In summary, morbidity, especially in cases of drowning of senior people, should not be underestimated. On the one hand, pre-existing conditions can shorten the time to death onset, and on the other hand, they can also be regarded as a competing cause of death, leading to agonal drowning. The correct interpretation of these secondary findings is therefore challenging.

External signs of drowning: foam

Frothy liquid and foam in the airways were very common in our investigation of drowning cases (73.3%), but only in 4.0% as a complete, fungiform formation of external foam. In forensic literature, the frequency of external foam is given with 13.5 to 40% [39]. Breitmeier et al. for Hanover and Lunetta et al. for Finland reported frequencies of 17.3% and 14.4% respectively [28, 29]. If data on residues on mouth and nostrils is included, our results are also in the value range as stated above. There are significant differences to an Indian analysis, showing a frequency of 85.8% [40].

A negative correlation between resuscitation attempts and the extent of foam expression was clearly apparent in our study. After resuscitation, no foam detection was significantly more frequent (41.2%) than without resuscitation (19.3%). The frequency of a complete external foam formation decreased from 4.8% (nR) to 1.9% (pR). In a retrospective analysis from Denmark, a complete external foam formation could only be observed if no resuscitation was attempted [41]. Various mechanisms are conceivable to explain this phenomenon. On the one hand, the foam may have been removed by suction [42]. Moreover, displacement mechanisms are also possible due to chest compression, intubation, and ventilation.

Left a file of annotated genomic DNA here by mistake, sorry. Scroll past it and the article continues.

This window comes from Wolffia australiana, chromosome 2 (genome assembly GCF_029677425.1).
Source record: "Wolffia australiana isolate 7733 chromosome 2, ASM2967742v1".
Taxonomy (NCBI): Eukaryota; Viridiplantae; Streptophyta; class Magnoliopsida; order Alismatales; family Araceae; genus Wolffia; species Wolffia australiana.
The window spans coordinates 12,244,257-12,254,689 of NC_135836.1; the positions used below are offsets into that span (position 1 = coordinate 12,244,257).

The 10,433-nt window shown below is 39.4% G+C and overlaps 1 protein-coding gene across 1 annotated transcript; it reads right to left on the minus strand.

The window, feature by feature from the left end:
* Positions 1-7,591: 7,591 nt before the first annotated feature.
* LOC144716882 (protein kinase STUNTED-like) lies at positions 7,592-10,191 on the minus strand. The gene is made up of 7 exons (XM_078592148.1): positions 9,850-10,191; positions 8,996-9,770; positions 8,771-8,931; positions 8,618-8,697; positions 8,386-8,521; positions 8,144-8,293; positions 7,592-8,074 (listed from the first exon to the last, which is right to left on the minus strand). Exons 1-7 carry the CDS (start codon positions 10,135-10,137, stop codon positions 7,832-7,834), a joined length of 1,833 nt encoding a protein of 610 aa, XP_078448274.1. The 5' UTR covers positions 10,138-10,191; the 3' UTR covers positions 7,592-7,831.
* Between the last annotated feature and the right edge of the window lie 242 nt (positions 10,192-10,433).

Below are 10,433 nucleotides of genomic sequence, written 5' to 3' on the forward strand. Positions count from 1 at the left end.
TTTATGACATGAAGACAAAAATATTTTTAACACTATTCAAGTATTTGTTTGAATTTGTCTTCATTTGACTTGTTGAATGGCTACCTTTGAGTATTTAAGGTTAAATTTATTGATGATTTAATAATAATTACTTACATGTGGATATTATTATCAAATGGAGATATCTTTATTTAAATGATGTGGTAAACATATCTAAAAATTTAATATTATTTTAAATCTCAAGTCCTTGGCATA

This sign was also negatively affected in our analysis by extended laytimes in water and extended time intervals until autopsy. The longer a corpse laid in water, the less foam was still detectable in the airways. We were only able to find a complete external foam formation when laytime was less than 24 h (6.5% of cases). This is consistent with findings by Reijnen et al., demonstrating the highest prevalence for external foam in the time interval between 6 and 24 h post mortem (33% of cases) in their analysis in Amsterdam [43]. Instability of surfactant is claimed to be responsible for the fact that no external foam can be detected after more than 24 h [43]. The lability of the foam also explains the observation that with a prolonged interval between recovery and autopsy, an external foam formation—most often seen immediately after recovery (35.6% of cases with details) or in autopsy at the same day (12.5%)—was seen less frequently.

It can be concluded from our investigations that a fungiform formation of external foam, seen immediately after recovery, may have a high specificity for drowning. This phenomenon could only be observed in cases of drowning. However, this requires that this foam is correctly identified as a drowning sign. Similar foam developments have already been described in other causes of death such as pulmonary edema, drug intoxication, or heart failure and should not be mixed up [13, 44]. However, such specificity does not apply to frothy fluid in the respiratory tract at time of obduction. In our study, foam in the airways was also detected in 14.3% of non-drownings. Reijnen et al. propagate that foam in the airways could be produced by submersion in the water alone, without the need of water aspiration [45]. In a pilot study with deceased piglets, they were able to detect endoscopic foam in the airways after submersion in salt water and fresh water in 35% and 40% of cases, respectively. A fungiform external foam formation was never detected [45].

Inner sign of drowning: emphysema aquosum